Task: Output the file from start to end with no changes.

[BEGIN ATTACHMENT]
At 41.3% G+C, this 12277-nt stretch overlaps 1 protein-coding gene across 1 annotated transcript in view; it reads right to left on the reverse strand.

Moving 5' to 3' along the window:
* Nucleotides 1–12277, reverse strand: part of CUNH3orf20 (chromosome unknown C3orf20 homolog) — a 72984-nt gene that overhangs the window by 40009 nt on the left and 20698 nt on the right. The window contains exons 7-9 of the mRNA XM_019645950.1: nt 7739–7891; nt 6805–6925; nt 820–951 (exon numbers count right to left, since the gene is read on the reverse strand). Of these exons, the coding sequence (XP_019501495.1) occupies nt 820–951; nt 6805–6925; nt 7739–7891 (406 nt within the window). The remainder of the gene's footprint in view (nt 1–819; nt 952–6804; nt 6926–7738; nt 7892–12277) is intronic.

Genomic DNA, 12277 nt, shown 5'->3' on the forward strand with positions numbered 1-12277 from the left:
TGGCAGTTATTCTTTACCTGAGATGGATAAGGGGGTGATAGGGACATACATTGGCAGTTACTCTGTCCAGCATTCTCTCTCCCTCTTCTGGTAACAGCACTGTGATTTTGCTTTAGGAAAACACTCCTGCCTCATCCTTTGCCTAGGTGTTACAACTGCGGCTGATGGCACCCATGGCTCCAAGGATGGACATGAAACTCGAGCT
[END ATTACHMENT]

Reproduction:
At 41.3% G+C, this 12277-nt stretch overlaps 1 protein-coding gene across 1 annotated transcript in view; it reads right to left on the reverse strand.

Moving 5' to 3' along the window:
* Nucleotides 1–12277, reverse strand: part of CUNH3orf20 (chromosome unknown C3orf20 homolog) — a 72984-nt gene that overhangs the window by 40009 nt on the left and 20698 nt on the right. The window contains exons 7-9 of the mRNA XM_019645950.1: nt 7739–7891; nt 6805–6925; nt 820–951 (exon numbers count right to left, since the gene is read on the reverse strand). Of these exons, the coding sequence (XP_019501495.1) occupies nt 820–951; nt 6805–6925; nt 7739–7891 (406 nt within the window). The remainder of the gene's footprint in view (nt 1–819; nt 952–6804; nt 6926–7738; nt 7892–12277) is intronic.

Genomic DNA, 12277 nt, shown 5'->3' on the forward strand with positions numbered 1-12277 from the left:
TGGCAGTTATTCTTTACCTGAGATGGATAAGGGGGTGATAGGGACATACATTGGCAGTTACTCTGTCCAGCATTCTCTCTCCCTCTTCTGGTAACAGCACTGTGATTTTGCTTTAGGAAAACACTCCTGCCTCATCCTTTGCCTAGGTGTTACAACTGCGGCTGATGGCACCCATGGCTCCAAGGATGGACATGAAACTCGAGCT